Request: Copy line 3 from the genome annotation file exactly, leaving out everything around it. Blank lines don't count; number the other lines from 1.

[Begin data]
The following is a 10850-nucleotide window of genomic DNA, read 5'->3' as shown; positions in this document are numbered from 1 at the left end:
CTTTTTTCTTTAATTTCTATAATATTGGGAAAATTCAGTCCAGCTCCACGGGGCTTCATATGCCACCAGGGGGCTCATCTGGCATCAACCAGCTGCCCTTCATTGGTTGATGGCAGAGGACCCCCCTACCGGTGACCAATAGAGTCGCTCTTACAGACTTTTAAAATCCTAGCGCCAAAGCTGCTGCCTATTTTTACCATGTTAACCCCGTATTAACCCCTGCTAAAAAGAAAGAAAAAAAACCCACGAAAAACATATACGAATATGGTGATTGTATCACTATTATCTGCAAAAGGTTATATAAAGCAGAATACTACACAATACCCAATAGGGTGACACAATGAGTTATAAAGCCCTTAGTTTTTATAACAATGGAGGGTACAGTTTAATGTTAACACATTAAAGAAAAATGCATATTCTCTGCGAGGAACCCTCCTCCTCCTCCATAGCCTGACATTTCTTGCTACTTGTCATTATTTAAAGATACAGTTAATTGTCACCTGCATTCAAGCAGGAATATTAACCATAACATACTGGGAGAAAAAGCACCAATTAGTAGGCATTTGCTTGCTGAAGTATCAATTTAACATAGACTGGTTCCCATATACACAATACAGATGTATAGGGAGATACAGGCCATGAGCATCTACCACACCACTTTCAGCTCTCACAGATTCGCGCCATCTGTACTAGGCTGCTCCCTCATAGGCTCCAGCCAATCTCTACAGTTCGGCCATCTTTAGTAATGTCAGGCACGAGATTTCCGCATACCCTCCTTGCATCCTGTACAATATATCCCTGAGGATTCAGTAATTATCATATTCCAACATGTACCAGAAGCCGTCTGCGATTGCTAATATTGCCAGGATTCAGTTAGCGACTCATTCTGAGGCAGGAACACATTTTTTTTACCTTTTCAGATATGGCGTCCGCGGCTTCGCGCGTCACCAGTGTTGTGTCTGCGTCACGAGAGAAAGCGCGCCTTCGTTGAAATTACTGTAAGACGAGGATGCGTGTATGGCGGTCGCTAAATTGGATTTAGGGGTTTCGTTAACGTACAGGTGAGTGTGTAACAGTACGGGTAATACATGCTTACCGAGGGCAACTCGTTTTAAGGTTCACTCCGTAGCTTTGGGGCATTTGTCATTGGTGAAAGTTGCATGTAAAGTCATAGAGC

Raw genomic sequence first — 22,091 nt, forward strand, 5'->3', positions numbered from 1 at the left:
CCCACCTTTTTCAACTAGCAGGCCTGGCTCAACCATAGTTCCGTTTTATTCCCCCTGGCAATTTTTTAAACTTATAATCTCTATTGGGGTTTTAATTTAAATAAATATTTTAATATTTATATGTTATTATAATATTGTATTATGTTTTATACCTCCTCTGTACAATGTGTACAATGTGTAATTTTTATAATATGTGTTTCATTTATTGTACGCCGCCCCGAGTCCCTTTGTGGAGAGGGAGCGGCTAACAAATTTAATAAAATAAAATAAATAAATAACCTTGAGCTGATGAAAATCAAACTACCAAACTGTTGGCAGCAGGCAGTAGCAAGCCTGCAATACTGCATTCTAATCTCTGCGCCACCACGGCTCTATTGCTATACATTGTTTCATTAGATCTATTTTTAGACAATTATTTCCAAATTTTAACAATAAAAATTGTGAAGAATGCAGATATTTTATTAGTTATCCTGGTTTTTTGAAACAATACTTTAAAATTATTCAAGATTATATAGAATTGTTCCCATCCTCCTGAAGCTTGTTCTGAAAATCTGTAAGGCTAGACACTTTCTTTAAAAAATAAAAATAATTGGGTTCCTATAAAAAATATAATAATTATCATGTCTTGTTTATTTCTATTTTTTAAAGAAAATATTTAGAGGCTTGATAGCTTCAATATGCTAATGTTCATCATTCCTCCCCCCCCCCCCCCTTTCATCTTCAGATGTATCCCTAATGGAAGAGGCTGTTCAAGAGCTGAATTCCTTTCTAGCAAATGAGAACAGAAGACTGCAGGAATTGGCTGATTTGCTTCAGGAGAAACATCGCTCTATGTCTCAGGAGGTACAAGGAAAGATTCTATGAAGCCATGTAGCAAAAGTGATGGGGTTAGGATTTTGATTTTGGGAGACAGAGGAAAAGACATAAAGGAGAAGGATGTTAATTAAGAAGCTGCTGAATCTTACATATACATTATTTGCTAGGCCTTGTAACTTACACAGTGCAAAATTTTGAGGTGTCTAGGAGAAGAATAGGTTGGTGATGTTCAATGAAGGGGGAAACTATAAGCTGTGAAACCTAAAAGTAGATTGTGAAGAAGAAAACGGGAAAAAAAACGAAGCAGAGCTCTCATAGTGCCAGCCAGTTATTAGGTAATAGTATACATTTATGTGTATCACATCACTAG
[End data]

Raw genomic sequence first — 22,091 nt, forward strand, 5'->3', positions numbered from 1 at the left: